By Josh Reilly B.
When Rogue One: A Star Wars Story debuted in December of 2016, the tragic and heartbreaking deaths of the lead ensemble made it seem that this would, unfortunately, the last appearances of Jyn Erso, Cassian Andor and the rest of the core group.
Six years later, Cassian Andor is back, with Mon Mothma and Saw Gerrera to join him. Andor is a prequel to Rogue One, telling the story of Cassian joining the ranks of the Rebellion. It’s vastly different in style from the spin-off film, with the series less action heavy and taking a more slow burn approach. This character driven story has made for a critically acclaimed first season which is now concluded with today’s episode, titled Rix Road.
Andor’s season one finale is a culmination of the main storyline thus far. Cassian returns to Ferrix for his mother’s funeral as the Rebellion closes in on his whereabouts, hoping to kill him in order to protect their cause. Meanwhile, the Empire is also present on the planet and are determined to capture Andor in order to find out his role in the Aldhani attack and his connection to the illusive Axis. It feels as if virtually every important character descends on Ferrix in this episode, from Cassian to Dedra to Syril and more.
By episode’s end, the Rebellion is sparked. Previously a cause that is hidden in the shadows, it seems that the events on Ferrix, where the Empire’s presence is toppled by the local population inspired by Maarva’s message, is set to push the Rebellion into the stratosphere. This leads to immense payoff from the beginning of the season, with the audience watching the Rebellion grow in size and influence. Many of these themes of the Rebellion being sparked into life are reminiscent of The Last Jedi, where the galaxy was inspired by the events on Crait and leading to a reborn Resistance.
Cassian is in this episode much more than the last outing, and his arc comes full circle as well. Again, the payoff of his development from a selfish scoundrel to someone dedicating himself to the larger cause is excellent. The final scene, in which Cassian offers himself to Luthen and gives him the option to either kill him or bring him into the Rebellion’s inner circle, shows that Diego Luna’s character is willing to die for the cause. It makes his arc for this season as satisfying as any character’s in the franchise since Luke in The Last Jedi and perfectly sets up the second season.
A particular shout out must again go to Diego Luna, who has brought an immense amount of depth to his character this season. Cassian was a relatively vague and unknown hero even at the end of Rogue One, and it seemed likely at that time that his story was largely set and done. However, Andor has given the title character so much added development, telling an incredibly compelling Star Wars story while also retroactively improving Rogue One in the process.
Cassian’s turn to the light is teased earlier in the episode as he selflessly rescues Bix. Their relationship hasn’t developed all that much this season and much of their interactions seem to have come when they were growing up, yet the writers have done a great job of informing viewers of their history.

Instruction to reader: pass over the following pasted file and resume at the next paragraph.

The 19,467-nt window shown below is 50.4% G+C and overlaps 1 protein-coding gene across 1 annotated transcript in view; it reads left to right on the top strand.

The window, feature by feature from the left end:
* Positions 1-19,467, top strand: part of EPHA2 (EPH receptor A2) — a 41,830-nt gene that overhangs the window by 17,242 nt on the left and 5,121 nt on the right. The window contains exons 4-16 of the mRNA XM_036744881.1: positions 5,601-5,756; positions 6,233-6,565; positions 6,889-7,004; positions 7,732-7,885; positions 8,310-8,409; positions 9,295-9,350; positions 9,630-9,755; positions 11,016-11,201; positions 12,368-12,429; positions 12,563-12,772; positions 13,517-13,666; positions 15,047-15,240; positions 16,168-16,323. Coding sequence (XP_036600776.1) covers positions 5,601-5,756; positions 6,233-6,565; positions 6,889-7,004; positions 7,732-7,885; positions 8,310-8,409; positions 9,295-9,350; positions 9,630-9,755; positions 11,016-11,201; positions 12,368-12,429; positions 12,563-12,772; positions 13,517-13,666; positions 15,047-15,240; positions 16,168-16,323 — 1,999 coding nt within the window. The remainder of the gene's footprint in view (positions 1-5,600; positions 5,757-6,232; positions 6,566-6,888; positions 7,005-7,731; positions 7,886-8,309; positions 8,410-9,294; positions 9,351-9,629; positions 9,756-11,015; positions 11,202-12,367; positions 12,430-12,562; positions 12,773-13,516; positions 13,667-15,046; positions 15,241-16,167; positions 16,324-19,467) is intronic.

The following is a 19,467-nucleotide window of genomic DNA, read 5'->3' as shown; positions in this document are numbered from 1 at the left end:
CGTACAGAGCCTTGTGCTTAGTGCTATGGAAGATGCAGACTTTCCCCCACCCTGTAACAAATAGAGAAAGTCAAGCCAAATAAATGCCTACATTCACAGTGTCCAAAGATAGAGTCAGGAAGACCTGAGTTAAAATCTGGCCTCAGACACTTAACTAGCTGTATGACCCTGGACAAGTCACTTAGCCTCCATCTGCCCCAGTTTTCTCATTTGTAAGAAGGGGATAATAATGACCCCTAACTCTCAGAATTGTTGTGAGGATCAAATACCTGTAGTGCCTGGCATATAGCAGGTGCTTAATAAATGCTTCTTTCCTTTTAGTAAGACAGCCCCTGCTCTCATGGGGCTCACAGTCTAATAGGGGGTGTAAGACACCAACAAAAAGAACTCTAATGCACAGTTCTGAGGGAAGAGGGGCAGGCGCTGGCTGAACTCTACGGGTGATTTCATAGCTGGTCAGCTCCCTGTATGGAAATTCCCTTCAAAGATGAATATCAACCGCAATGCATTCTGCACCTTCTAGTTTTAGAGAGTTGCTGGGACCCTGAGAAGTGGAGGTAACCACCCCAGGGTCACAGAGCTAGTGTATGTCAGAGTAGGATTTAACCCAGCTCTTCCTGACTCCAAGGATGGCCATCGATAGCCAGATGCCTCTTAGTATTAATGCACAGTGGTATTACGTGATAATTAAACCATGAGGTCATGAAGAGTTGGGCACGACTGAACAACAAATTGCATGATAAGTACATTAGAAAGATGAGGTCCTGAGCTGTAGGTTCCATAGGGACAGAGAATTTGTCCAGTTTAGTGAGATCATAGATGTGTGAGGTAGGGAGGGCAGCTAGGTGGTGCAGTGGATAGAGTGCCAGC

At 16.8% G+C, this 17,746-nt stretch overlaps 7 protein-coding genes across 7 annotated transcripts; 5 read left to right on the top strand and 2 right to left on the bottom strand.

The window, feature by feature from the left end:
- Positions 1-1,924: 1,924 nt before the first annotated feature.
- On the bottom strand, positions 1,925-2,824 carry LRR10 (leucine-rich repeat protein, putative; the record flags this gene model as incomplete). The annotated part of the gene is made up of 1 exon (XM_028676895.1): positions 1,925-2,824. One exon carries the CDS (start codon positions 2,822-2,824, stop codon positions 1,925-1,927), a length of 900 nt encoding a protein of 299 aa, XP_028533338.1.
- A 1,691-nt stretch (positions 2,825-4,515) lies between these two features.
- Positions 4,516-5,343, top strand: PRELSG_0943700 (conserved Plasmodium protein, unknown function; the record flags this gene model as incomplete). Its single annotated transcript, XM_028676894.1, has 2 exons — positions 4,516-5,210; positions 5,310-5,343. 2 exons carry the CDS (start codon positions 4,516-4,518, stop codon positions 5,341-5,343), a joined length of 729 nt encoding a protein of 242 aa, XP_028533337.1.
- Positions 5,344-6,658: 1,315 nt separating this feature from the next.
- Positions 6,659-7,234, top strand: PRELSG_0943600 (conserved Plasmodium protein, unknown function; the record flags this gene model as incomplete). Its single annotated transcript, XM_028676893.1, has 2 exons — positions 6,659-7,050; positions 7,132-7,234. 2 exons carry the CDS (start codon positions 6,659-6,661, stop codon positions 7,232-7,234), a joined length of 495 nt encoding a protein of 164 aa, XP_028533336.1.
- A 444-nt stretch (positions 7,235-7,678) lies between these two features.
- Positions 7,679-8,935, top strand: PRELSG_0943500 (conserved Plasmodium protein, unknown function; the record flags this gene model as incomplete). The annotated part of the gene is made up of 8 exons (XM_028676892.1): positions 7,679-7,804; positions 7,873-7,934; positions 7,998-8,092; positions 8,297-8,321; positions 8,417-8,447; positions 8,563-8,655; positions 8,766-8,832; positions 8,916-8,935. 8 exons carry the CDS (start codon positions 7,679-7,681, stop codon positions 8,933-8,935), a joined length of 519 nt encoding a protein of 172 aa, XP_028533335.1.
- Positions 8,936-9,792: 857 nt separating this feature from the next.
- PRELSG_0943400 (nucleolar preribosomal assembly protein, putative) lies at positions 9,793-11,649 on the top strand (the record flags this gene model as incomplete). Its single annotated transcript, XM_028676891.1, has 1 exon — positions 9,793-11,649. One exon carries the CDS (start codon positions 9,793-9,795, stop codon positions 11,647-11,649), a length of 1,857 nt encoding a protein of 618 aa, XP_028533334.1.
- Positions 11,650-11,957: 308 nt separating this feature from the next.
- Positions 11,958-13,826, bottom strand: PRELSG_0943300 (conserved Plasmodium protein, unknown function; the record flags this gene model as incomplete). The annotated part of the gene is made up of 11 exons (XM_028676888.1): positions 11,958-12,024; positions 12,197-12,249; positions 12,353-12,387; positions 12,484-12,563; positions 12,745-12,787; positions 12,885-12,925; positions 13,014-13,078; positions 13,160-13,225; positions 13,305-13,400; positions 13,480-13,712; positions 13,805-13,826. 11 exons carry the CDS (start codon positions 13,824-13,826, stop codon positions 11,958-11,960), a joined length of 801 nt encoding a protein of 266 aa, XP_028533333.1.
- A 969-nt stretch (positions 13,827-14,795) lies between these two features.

Interestingly, there’s no mention of Cassian’s sister in this finale. His family member from Kenari has remained illusive all season but hasn’t been brought up as much as one might think after Cassian put everything on the line in the first episode, including killing two men with Empire links, on his quest to find her. It seems likely that there will be a resolution to this arc in season two and that Cassian’s family will continue to play a role, even after the death of Maarva.
This finale sets up season two in more ways than one, though. The post credits scene, placed right at the very end (rather than the mid-credits that many Marvel movies and shows favor), shows that the Narkina-5 prisoners were making parts for the Death Star. This isn’t done just to reference broader Star Wars canon, but is placed to show that Andor is getting closer and closer to the events of Rogue One. There’s also something even more tragic about Cassian being killed by the Death Star that he, in some way, was forced to help create.
More broadly, one of the most interesting aspects of Andor is its relative approachability compared to other big franchise titles in recent years. Star Wars, Marvel, and DC all appeal to the majority of audiences, hence their immense financial success, but Andor seems to appeal to that group of hardcore group as well as those who aren’t necessarily as passionate or well versed in a galaxy far, far away. Tony Gilroy’s writing of prestige television adds a new group of audience members, particularly those who are fans of critically acclaimed HBO dramas.
Andor season one goes out with a high in its final episode in a virtually perfect hour of television. Episode twelve is emotional, cathartic, and brings a deep sense of hope that extends beyond a galaxy far, far away. For Diego Luna, Tony Gilroy and co., Andor is a profound filmmaking achievement. Easily the best show of the year, Andor is Star Wars at its peak.
Andor’s finale is a virtually perfect hour of television. It’s emotional, cathartic, and brings a deep sense of hope that extends beyond a galaxy far, far away. Season 1 is a profound filmmaking achievement and easily the best show of the year. This is Star Wars at its peak.